Thread: L300 Fuel Pump
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Old 09-26-2015, 03:25 PM   #10
fdryer
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Join Date: Jan 2006
Location: NYC
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2003 L-Series 3.0L Sedan
Default Re: L300 Fuel Pump

It seems like a great buy but are you willing to replace your pump when it fails with this one and be the Beta tester? There are always considerations made when going outside OEM parts; direct replacement or modifications needed the average diyer may not be able to accomplish, actual fuel pressures compared to volume to meet factory specs for L300's, wiring mods, reliability, etc.. Anyone willing to drop a fuel tank and spend a few hours replacing a pump probably isn't interested in a pump without the rest of the pump module assembly. While plastic can become brittle after immersion in fuel all its life, some may find their pump modules falling apart as soon as its handled. Discovering this during pump module removal determines whether or not a quick turnaround restores a car back on the road or waiting for parts not anticipated when a pump module besides the pump breaks down.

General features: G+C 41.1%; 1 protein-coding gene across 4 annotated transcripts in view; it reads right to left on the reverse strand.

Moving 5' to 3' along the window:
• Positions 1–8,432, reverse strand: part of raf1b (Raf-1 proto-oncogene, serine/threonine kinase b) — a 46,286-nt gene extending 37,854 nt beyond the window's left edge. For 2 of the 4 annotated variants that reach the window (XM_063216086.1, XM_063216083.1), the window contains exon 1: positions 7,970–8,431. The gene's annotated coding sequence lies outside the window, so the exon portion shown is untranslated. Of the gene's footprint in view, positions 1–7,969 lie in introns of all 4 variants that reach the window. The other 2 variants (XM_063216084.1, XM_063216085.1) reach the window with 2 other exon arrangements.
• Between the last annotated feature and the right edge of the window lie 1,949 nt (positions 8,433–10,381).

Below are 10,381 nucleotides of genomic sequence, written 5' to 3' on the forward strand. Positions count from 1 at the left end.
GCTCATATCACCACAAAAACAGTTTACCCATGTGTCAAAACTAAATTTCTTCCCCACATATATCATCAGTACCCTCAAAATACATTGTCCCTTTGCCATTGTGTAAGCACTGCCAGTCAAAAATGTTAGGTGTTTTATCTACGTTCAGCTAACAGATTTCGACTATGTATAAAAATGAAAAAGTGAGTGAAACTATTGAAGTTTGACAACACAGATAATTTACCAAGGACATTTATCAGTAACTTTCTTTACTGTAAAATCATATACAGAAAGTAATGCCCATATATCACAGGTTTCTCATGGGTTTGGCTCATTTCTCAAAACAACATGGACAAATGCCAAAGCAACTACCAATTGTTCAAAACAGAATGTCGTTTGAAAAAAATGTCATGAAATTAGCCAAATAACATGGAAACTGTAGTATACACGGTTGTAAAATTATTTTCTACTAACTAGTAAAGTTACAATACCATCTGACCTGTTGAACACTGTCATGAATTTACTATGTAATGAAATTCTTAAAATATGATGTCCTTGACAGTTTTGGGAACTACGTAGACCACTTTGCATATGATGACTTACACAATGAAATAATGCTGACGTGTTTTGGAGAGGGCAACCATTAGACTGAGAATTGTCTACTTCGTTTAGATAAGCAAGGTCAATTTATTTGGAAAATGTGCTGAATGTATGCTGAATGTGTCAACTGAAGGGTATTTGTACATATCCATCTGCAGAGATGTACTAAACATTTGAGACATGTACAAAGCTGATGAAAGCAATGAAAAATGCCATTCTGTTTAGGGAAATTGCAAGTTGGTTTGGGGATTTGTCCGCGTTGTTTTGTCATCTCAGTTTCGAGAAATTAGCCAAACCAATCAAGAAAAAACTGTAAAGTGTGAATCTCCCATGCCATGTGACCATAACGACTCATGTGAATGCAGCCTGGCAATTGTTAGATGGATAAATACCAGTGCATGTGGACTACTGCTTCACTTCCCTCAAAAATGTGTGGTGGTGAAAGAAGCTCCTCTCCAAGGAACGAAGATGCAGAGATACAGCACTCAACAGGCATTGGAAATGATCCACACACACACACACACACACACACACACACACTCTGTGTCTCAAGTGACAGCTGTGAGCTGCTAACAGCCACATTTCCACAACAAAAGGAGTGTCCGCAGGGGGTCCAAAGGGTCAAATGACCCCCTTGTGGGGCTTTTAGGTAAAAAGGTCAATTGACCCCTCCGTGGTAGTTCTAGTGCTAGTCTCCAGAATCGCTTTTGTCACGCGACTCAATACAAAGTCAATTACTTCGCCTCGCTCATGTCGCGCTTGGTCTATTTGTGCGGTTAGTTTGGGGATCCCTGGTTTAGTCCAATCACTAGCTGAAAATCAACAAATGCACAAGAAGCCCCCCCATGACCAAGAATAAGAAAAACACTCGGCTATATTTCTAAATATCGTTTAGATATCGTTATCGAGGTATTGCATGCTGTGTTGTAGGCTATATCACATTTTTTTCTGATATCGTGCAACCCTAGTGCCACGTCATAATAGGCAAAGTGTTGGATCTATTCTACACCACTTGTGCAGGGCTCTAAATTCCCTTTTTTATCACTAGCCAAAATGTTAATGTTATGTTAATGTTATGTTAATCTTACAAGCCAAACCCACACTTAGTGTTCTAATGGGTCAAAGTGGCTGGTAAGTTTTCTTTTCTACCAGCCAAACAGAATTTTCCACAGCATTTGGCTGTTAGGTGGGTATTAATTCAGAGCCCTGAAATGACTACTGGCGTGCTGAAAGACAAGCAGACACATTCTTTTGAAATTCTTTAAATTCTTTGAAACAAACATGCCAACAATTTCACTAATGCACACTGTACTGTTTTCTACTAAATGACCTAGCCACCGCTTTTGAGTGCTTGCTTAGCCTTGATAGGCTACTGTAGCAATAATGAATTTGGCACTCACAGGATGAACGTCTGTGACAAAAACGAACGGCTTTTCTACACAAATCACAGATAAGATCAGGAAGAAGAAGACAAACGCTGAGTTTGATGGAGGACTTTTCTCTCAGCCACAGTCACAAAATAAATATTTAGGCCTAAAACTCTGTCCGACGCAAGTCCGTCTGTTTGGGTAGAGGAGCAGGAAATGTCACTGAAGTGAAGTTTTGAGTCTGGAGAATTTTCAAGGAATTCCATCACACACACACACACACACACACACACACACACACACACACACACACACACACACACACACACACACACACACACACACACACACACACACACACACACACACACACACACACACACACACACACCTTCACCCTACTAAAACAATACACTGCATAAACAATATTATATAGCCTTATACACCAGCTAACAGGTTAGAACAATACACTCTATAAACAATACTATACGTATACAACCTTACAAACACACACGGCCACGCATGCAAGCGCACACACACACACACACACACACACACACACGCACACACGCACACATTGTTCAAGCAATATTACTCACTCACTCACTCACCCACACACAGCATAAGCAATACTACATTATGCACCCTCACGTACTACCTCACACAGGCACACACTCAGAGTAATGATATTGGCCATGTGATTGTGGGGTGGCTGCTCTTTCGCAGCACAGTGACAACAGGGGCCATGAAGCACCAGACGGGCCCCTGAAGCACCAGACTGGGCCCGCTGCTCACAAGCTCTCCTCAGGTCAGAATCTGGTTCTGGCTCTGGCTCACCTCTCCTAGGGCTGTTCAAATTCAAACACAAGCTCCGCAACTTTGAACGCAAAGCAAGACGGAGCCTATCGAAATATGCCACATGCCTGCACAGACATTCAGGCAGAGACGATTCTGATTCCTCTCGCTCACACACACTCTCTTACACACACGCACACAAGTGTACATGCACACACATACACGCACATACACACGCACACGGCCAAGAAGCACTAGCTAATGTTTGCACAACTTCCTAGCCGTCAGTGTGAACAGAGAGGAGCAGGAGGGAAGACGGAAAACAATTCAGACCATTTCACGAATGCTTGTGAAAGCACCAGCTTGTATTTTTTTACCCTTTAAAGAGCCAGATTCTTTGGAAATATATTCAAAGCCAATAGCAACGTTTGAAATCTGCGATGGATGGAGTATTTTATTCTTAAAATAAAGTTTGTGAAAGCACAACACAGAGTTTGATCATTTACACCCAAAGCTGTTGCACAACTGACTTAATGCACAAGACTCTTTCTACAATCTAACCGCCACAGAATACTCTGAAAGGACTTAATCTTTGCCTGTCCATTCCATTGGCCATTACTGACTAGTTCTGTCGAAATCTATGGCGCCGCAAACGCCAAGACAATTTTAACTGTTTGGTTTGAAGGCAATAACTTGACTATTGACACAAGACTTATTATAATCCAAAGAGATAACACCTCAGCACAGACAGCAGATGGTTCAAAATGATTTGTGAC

As I understand EFI systems in general (correct me if I'm wrong), EFI systems rely on regulated pressures with volume delivery a second factor. Fuel lines are small diameter to allow high pressures with more than sufficient flow volume. I think stock fuel pumps meet or exceed factory specs otherwise there'd be many threads of pump failures. Since these pumps sit in tanks with GM not spending money for access holes in the car structure for pump replacement, I think they balanced this by ensuring pumps last at least thru new car warranty. It appears that the majority of Saturn fuel pumps lasts well beyond car warranty, with many owners never having hints of pump issues. At least until long after many years and well past 100k or 200k miles.

There may be no advantage this pump may have if it has a high flow rate. EFI systems relies on regulated fuel pressures to ensure an exact amount of fuel is injected at precisely the right time. Injection pulses in milliseconds tends to count on high pressures to push out small amounts of fuel from a few hundred injector cycles at idle to several thousand per minute. Since flow volume, in my opinion, takes a second seat to pressures, any changes to pressures has a direct influence on the amount of injected fuel. The O2 sensor providing continuous feedback on combusted gases to the the ecm allows the ecm to continually fine tune air/fuel mixtures to stay within the ideal a/f ratio, 14.7:1. Usually, any slight fuel pressure change outside the regulated range is compensated as the O2 sensor detects it to tell the ecm. The ecm then adjusts on-the-fly until pressures drop enough to cause out of range problems with an error code.
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